There is no rule at the New York State Appellate Division Departments that states a Record or Appendix will be rejected if Memos of Law are incorporated. The standard answer regarding whether they should be incorporated as part of the appeal is usually that the Memos of Law may be included only if they have independent relevance. This means that either these lower court briefs contain admissions of fact or there is dispute as to whether or not a point was raised below.

If, however, a party only filed a Memorandum of Law instead of an Affirmation in Support or Opposition, then the Memo should always be included in the Record or Appendix regardless of whether it has independent relevance or not. In omitting such a Memo, a key portion of the case documents would be missing from the Record/Appendix and perhaps also the ensuing briefs, skewing the appellate judge’s decision.

If a Memo of Law either has independent relevance or was filed in place of an affirmation and must be included in the Record on Appeal or Appendix, it is customary to then include all of the Memoranda of Law into the filing.

However, if the Judge rendering the decision goes to the extent of pointing out the Memos of Law in his decree, I always advise my clients that they should automatically be included to accurately have a complete Record on Appeal.


MARK VIRAG | Senior Appellate Consultant | PHP

In essence, an Appendix is an abbreviated Record on Appeal. When a trial goes on for weeks but only a portion of the transcript is pertinent to the appeal, an Appendix can be filed in order to eliminate the additional documents that could possibly dilute the Appellant’s argument. Our clients will often choose to file an Appendix instead of the traditional Record on Appeal for this reason or simply because the Appendix method is usually more cost-effective.

When an Appellant files an Appendix with the Appellate Division, First or Second Department, these Courts require that the lower Court file be subpoenaed to the Appellate Division. Once the subpoena is so-ordered by the Appellate Division and filed with the county Court, it is the lower Court clerk’s responsibility to transmit the documents to the Appellate Division.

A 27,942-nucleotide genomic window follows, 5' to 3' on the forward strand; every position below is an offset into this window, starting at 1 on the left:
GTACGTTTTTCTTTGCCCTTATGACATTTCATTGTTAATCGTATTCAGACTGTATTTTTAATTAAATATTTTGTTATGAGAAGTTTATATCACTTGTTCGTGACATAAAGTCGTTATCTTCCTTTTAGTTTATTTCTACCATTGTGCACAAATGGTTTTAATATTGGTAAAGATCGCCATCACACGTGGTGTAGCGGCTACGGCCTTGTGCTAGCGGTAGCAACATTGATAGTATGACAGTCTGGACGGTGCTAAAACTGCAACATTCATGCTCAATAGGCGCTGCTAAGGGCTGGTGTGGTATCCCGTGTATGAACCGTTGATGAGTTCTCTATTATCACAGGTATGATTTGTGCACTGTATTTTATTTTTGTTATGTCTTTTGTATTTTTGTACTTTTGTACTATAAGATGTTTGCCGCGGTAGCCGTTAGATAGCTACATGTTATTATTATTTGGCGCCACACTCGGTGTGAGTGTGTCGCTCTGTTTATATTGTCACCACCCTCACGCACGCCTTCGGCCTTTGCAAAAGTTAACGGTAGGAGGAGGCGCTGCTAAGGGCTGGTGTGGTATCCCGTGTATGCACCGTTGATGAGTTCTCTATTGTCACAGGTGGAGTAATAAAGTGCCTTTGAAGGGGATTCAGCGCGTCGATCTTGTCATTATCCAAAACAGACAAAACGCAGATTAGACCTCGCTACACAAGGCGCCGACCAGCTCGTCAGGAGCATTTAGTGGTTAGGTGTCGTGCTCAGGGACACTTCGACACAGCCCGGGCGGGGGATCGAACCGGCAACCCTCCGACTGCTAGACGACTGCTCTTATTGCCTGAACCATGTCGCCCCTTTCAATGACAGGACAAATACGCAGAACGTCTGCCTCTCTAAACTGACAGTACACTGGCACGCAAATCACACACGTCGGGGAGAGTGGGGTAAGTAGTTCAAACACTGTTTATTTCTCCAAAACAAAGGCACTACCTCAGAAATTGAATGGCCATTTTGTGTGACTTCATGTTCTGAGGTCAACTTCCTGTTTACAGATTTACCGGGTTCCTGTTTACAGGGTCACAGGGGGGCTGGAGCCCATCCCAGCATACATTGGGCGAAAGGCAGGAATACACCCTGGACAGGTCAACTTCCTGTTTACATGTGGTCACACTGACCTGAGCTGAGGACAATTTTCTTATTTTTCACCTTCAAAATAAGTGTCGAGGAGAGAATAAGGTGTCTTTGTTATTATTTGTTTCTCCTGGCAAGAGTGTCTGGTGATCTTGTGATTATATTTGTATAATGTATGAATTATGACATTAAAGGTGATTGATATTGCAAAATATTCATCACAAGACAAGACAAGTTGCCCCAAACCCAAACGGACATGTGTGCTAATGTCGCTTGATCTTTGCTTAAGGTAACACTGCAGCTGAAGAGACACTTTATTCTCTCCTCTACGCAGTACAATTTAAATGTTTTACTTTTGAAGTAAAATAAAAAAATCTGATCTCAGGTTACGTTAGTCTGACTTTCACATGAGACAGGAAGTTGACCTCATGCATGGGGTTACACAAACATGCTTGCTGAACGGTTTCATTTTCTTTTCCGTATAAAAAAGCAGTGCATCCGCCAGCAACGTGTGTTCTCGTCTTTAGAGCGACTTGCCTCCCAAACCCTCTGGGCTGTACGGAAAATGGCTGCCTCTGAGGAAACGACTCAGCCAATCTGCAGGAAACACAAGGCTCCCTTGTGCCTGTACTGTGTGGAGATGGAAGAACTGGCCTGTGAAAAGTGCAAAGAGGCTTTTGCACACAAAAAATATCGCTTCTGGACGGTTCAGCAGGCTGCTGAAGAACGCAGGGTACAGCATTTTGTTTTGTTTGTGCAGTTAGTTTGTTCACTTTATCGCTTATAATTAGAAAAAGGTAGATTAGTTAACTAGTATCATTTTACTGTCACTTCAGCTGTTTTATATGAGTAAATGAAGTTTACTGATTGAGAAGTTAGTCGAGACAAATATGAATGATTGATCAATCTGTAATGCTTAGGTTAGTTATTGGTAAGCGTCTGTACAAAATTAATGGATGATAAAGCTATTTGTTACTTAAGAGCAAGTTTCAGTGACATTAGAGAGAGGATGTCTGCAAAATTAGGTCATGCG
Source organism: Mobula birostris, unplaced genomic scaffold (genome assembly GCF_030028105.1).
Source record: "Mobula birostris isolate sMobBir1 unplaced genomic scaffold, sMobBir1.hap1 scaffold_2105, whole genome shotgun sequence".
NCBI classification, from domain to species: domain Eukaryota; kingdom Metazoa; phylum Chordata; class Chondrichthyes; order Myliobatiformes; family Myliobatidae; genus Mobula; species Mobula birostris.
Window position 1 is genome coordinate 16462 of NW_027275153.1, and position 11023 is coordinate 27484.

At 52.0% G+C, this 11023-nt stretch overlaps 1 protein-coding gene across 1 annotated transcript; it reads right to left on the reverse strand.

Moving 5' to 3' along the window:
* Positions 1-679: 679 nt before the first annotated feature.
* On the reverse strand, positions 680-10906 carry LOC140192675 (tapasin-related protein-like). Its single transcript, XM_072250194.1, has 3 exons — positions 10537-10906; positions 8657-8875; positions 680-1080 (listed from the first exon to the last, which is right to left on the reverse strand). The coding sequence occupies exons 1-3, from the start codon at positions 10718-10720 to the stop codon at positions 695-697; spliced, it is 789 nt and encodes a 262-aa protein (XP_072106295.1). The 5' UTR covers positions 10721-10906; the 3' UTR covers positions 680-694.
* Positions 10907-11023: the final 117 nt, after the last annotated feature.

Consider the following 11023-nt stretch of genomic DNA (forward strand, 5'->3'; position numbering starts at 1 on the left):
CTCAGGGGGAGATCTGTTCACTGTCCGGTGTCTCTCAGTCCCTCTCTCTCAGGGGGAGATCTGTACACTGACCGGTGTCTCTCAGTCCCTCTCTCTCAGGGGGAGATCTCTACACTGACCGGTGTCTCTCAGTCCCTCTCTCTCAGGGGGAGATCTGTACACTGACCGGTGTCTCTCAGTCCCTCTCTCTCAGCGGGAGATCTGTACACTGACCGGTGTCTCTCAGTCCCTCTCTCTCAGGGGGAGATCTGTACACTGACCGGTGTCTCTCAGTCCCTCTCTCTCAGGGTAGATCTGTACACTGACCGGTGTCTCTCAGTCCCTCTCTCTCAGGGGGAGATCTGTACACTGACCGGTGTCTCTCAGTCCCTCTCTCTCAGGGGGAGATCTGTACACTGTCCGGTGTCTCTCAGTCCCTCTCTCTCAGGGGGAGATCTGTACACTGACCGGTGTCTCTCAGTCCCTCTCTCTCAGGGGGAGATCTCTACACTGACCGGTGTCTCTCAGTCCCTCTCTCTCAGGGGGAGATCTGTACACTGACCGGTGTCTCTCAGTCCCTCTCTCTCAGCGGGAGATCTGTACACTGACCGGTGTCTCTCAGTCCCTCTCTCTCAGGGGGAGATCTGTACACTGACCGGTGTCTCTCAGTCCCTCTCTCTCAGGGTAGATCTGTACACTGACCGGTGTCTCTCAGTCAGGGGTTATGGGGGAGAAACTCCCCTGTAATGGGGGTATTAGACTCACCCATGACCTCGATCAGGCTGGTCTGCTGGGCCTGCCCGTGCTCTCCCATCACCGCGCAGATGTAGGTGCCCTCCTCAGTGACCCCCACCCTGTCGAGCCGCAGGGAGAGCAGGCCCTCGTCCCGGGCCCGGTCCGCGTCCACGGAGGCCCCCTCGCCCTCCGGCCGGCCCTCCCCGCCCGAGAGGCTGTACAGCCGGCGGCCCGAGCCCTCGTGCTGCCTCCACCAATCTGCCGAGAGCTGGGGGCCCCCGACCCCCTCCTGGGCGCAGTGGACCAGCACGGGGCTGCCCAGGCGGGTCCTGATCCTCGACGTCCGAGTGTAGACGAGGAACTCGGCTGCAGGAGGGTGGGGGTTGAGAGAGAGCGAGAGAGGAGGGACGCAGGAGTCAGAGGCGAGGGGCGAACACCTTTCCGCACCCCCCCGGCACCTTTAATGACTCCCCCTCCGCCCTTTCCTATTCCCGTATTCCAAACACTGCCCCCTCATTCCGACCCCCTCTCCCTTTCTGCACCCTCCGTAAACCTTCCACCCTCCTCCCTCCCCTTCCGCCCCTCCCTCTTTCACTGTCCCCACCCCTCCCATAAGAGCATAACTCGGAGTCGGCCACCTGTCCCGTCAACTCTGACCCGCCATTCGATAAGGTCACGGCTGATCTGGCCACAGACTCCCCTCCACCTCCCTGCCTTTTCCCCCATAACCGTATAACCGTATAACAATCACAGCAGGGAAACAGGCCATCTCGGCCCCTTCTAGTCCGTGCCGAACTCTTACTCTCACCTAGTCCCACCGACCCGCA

However, when an Appellant perfects an appeal on the Appendix method in the Appellate Division, Third or Fourth Department, these Courts require that one copy of the Record on Appeal be served and filed in addition to the Appendix. This means that after compiling the Appendix documents, numbering the pages, creating headnotes and an Appendix table of contents, the Appellant must repeat these steps for a Record on Appeal, including even those documents which the Appellant elected to exclude from the Appendix. According to the rules of appellate practice for the Third and Fourth Departments, the Appellant is required to serve and file a single copy of the full Record on Appeal in addition to filing 10 copies (and serving 2) of the Appendix.

If you are filing an Appendix in either the Third or Fourth Department in order to save money, you might be cutting off your nose to spite your face. Unless the anticipated Record on Appeal would be exceedingly large, it usually is more efficient in AD3 and AD4 to simply compile a Record on Appeal instead of serving and filing both an Appendix and a Record.


ERIC J. KUPERMAN, ESQ. | Executive Vice President of Sales | PHP

A Notice of Appeal must be filed and served within 30 days of the date the Order or Judgment being appealed is served with Notice of Entry (CPLR § 5513(a)). Of course, if the Order with Notice of Entry is served via regular mail, the Appellant receives an additional five days to serve and file a Notice of Appeal (CPLR § 2103).

However, if a case is e-filed, does the mere fact that the Order or Judgment being appealed is uploaded onto the New York State Courts Electronic Filing System (“NYSCEF”) constitute “service with Notice of Entry” and start the clock with respect to when a Notice of Appeal must be filed? In short, the answer is no.

According to the New York County Clerk Protocol on Courthouse and County Clerk Procedures for Electronically Filed Cases, “The County Clerk shall file decisions and orders, long form orders, and judgments electronically, which shall constitute entry thereof (Uniform Rule 202.5-b(h)1(1)), as will be reflected in a legend on the document. Upon e-filing, an email message will be transmitted immediately to all filing users on the case. . . . Such notice does not… constitute service of notice of entry by any party.” The directive continues that such Notice of Entry shall be served in the manner set forth by Uniform Rule 202.5-b(h)(3).

Said section reiterates that the mere appearance of an Order on the NYSCEF site does not constitute service of the Order with Notice of its Entry. It continues that “a party shall serve notice of entry of an order or judgment on another party by serving a copy of the order or judgment and written notice of its entry. A party may serve such documents electronically by filing them with the NYSCEF site and thus causing transmission by the site of notification of receipt of the documents, which shall constitute service thereof by the filer.” In the alternative, the Rule permits a party to serve written notice of entry of an order or judgment in hard copy by any method set forth in CPLR 2103(b)(1) through (6).